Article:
Nevertheless, the recovery spending is only half of the story. To maximise the positive environmental impact, the European Commission plans to raise taxes from polluting industries to finance the recovery plan. It has proposed a series of new EU taxes. They include a carbon border adjustment mechanism, and a tax on non-recyclable plastics.

The recovery proposal is not set in stone. EU leaders will meet on 18-19 June to discuss the proposal. All 27 member states must also agree to the EU budget and the recovery fund.  If it survives these negotiations, the EU’s green approach to stimulate its economy is unquestionably very welcome. However, we have yet to see similar responses from other key countries like China, India and the USA.  Climate change is a global issue. It needs a global response.

[1] Source: European Commission

[2] Source:  www.transportenvironment.org/sites/te/files/publications/01%202020%20Draft%20TE%20Infrastructure%20Report%20Final.pdf

Recent posts

  • Investing in breakthroughs
  • “If you think education is expensive, try ignorance.”
  • Is it time to jump on the hydrogen bandwagon?
  • “This world… belongs to the strong, my friend!”
  • Improving investor confidence in impact investment
  • Boohoo and the drunkard’s search for ESG meaning
  • A Tale of Two Revolutions
  • Addressing Ethnic and Racial Diversity
  • From Just in Time to Just in Case
  • Recovery plan for Europe…and the environment
  • Archive

  • October 2020 (3)
  • September 2020 (1)
  • August 2020 (2)
  • July 2020 (3)
  • June 2020 (2)
  • May 2020 (1)
  • April 2020 (3)
  • March 2020 (1)
  • February 2020 (2)
  • January 2020 (1)
  • December 2019 (1)
  • November 2019 (2)
  • October 2019 (3)
  • September 2019 (1)
  • August 2019 (2)
  • July 2019 (3)
  • June 2019 (2)
  • May 2019 (3)
  • April 2019 (1)
  • March 2019 (1)
  • February 2019 (2)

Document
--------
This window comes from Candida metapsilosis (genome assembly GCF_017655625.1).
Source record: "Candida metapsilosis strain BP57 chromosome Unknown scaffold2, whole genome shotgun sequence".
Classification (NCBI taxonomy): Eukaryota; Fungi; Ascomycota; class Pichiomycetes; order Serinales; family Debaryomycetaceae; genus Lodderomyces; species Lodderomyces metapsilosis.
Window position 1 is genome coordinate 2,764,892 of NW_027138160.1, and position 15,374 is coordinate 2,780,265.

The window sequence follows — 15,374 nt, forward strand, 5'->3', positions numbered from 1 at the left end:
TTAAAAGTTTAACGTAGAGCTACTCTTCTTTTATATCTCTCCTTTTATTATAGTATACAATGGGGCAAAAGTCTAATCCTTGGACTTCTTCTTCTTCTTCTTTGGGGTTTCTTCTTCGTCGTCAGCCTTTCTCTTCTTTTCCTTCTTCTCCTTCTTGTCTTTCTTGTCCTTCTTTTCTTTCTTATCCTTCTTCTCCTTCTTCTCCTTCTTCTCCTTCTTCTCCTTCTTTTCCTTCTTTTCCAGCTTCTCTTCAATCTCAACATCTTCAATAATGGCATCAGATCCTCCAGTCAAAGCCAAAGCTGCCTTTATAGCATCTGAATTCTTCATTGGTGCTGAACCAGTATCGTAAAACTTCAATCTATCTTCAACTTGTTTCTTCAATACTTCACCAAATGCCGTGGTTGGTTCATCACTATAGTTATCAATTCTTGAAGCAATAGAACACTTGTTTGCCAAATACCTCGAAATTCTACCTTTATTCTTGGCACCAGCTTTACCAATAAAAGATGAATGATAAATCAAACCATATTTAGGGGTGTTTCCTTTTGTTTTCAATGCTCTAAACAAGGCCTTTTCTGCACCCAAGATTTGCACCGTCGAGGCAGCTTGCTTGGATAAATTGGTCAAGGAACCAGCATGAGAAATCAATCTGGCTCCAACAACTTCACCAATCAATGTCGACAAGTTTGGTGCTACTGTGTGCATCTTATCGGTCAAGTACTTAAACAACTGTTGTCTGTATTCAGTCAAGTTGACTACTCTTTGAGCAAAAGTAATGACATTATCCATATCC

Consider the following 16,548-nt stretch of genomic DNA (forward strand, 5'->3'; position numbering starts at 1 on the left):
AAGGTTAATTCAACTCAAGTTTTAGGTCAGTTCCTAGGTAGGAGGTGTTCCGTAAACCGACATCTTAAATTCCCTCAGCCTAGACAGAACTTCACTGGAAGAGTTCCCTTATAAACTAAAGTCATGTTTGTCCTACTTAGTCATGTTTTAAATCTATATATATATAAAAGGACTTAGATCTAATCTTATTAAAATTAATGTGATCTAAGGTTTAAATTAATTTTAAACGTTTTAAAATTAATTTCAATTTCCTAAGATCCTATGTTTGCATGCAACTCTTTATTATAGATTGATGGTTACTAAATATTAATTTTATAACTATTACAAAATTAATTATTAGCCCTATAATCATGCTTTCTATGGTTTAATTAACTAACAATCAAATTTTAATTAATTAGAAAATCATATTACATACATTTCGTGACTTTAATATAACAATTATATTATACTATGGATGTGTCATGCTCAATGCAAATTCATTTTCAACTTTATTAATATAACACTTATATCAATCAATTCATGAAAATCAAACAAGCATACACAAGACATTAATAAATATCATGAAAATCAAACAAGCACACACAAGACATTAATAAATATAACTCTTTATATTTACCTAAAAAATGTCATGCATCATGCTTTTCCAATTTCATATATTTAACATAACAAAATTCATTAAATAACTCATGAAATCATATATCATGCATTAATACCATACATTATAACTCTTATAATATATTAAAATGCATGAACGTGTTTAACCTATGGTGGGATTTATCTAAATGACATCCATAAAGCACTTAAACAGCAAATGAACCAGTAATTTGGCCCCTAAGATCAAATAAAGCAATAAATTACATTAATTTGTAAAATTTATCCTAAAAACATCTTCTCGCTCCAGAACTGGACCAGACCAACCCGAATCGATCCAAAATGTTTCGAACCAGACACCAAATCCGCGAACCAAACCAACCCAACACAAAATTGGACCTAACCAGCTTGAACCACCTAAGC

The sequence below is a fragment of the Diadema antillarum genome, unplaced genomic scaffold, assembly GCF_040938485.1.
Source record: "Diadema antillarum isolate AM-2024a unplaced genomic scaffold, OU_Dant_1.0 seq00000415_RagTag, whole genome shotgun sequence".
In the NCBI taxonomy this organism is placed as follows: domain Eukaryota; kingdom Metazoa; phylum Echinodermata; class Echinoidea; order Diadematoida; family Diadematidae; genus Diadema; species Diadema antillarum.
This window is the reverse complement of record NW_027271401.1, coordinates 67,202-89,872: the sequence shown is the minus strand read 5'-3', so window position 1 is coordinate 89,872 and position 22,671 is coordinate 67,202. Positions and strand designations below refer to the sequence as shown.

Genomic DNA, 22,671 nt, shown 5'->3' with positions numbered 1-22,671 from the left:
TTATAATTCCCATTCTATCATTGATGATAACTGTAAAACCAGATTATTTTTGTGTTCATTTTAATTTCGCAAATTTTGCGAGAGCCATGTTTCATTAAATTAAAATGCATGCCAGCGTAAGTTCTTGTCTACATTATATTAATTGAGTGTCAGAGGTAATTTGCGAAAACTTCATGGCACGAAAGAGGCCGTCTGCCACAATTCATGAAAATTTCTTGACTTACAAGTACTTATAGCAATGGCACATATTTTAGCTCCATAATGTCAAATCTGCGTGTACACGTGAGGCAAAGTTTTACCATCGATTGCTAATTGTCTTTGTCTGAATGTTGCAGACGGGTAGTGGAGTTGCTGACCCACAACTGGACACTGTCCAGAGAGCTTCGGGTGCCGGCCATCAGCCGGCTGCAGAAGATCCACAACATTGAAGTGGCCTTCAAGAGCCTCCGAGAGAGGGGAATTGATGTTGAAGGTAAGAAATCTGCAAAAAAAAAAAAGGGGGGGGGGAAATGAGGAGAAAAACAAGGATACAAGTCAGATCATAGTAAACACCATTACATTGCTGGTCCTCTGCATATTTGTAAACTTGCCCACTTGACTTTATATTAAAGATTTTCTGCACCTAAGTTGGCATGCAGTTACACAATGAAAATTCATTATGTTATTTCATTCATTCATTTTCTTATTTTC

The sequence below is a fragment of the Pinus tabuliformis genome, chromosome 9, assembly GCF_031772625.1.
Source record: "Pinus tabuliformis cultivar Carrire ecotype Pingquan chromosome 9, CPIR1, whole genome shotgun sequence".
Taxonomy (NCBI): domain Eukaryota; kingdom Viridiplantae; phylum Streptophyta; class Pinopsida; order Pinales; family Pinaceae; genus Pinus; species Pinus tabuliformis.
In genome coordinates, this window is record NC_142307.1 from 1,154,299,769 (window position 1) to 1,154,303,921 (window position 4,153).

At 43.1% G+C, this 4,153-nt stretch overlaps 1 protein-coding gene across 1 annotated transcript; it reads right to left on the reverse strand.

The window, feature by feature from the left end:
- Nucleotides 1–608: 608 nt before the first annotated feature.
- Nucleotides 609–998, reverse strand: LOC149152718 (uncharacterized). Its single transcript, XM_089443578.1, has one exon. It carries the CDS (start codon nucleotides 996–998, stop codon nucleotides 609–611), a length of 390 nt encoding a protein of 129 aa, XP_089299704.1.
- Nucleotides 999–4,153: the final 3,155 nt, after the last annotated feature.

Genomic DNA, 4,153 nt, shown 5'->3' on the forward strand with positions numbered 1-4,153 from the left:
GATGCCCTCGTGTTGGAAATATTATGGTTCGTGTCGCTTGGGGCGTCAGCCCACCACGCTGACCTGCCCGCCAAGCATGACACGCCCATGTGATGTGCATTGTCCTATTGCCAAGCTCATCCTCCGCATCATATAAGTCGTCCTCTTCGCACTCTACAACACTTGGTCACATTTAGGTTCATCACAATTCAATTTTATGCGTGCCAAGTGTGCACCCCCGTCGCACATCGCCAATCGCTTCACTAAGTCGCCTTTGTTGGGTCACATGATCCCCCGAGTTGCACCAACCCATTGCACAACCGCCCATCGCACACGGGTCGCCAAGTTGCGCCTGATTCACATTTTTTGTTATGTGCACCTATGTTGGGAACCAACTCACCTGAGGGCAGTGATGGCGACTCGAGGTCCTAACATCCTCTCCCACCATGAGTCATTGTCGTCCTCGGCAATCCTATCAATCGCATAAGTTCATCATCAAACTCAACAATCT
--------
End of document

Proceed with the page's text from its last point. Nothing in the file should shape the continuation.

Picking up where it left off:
• January 2019 (3)
  • December 2018 (1)
  • November 2018 (2)
  • October 2018 (4)
  • September 2018 (2)
  • August 2018 (4)
  • July 2018 (1)
  • June 2018 (1)
  • May 2018 (1)
  • April 2018 (2)
  • March 2018 (2)
  • February 2018 (1)
  • January 2018 (1)
  • December 2017 (3)
  • November 2017 (1)
  • July 2017 (3)
  • June 2017 (1)
  • May 2017 (1)
  • April 2017 (1)
  • February 2017 (2)
  • November 2016 (1)
  • August 2016 (1)
  • July 2016 (1)
  • June 2016 (1)
  • May 2016 (1)
  • April 2016 (2)
  • February 2016 (1)
  • December 2015 (1)
  • November 2015 (3)
  • October 2015 (1)
  • September 2015 (1)
  • July 2015 (2)
  • April 2015 (2)
  • February 2015 (2)
  • December 2014 (2)
  • November 2014 (3)
  • October 2014 (4)
  • August 2014 (1)
  • July 2014 (3)
  • June 2014 (1)
  • April 2014 (2)
  • March 2014 (2)
  • February 2014 (3)
  • January 2014 (4)
  • December 2013 (4)
  • October 2013 (5)
  • September 2013 (3)
  • July 2013 (4)
  • June 2013 (2)
  • May 2013 (4)
  • April 2013 (2)
  • March 2013 (4)
  • February 2013 (6)
  • January 2013 (2)
  • December 2012 (3)
  • November 2012 (1)
  • October 2012 (4)
  • September 2012 (2)
  • August 2012 (1)
  • July 2012 (3)
  • June 2012 (3)
  • May 2012 (6)
  • April 2012 (4)
  • March 2012 (5)